Cockburn, Patrick, Muqtada, Muqtada Al-Sadr, The Shia Revival, And The Struggle For Iraq, New York, London, Toronto, Sydney: Scribner, 2008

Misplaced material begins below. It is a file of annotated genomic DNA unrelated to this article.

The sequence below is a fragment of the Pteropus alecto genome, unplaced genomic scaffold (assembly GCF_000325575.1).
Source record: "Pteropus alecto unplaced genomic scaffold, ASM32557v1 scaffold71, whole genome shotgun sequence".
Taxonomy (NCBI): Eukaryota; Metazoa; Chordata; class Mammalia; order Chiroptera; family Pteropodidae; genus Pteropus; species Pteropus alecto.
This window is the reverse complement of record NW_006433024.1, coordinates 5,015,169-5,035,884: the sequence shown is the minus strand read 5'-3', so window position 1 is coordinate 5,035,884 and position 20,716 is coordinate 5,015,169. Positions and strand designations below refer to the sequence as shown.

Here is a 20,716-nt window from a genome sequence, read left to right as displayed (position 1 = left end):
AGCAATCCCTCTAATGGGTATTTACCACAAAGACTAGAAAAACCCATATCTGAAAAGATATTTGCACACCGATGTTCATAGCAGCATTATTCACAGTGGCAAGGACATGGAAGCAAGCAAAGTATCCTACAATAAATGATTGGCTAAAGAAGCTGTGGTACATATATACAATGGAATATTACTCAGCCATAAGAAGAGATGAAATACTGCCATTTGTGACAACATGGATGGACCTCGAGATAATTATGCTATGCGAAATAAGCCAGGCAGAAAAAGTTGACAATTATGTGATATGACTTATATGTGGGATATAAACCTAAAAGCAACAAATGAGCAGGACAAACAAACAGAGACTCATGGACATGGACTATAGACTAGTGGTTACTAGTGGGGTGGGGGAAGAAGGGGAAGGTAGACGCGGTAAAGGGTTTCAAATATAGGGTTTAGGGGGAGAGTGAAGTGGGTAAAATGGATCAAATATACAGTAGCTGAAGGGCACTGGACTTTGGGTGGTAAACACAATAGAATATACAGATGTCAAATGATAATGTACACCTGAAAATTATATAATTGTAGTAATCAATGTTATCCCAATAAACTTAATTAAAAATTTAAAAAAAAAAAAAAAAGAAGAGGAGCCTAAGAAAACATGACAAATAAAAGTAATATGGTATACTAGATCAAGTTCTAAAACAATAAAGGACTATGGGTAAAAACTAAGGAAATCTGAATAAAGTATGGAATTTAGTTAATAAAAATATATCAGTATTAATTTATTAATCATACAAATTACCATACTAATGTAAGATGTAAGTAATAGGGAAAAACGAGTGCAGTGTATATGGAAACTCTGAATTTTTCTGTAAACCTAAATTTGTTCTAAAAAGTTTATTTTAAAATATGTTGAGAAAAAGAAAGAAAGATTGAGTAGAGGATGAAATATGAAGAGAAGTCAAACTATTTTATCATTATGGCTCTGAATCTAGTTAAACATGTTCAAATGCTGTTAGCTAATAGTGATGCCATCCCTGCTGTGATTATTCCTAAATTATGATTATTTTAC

Muqtada, Muqtada Al-Sadr, The Shia Revival, And The Struggle For Iraq by journalist Patrick Cockburn is one of those rare Western books about post-Saddam Iraq that focuses upon Iraqis instead of the Americans. The author tries to place Moqtada al-Sadr’s rise as a leading Iraqi political figure after 2003 in the context of the growth of identity and religious politics within the Shiite community. The first half of the book is all history about the formation of the first Shiite religious party, the repression under Baathist rule, the 1991 uprising after the Gulf War, and the two great ayatollahs of the Sadr family Mohammed Baqir al-Sadr who was the father in law of Moqtada and then his father Mohammed Sadiq al-Sadr. Cockburn’s argument is that Moqtada al-Sadr was a product of the repression and activism during the Baathist era, and that he was consistently underestimated by the Americans post-03.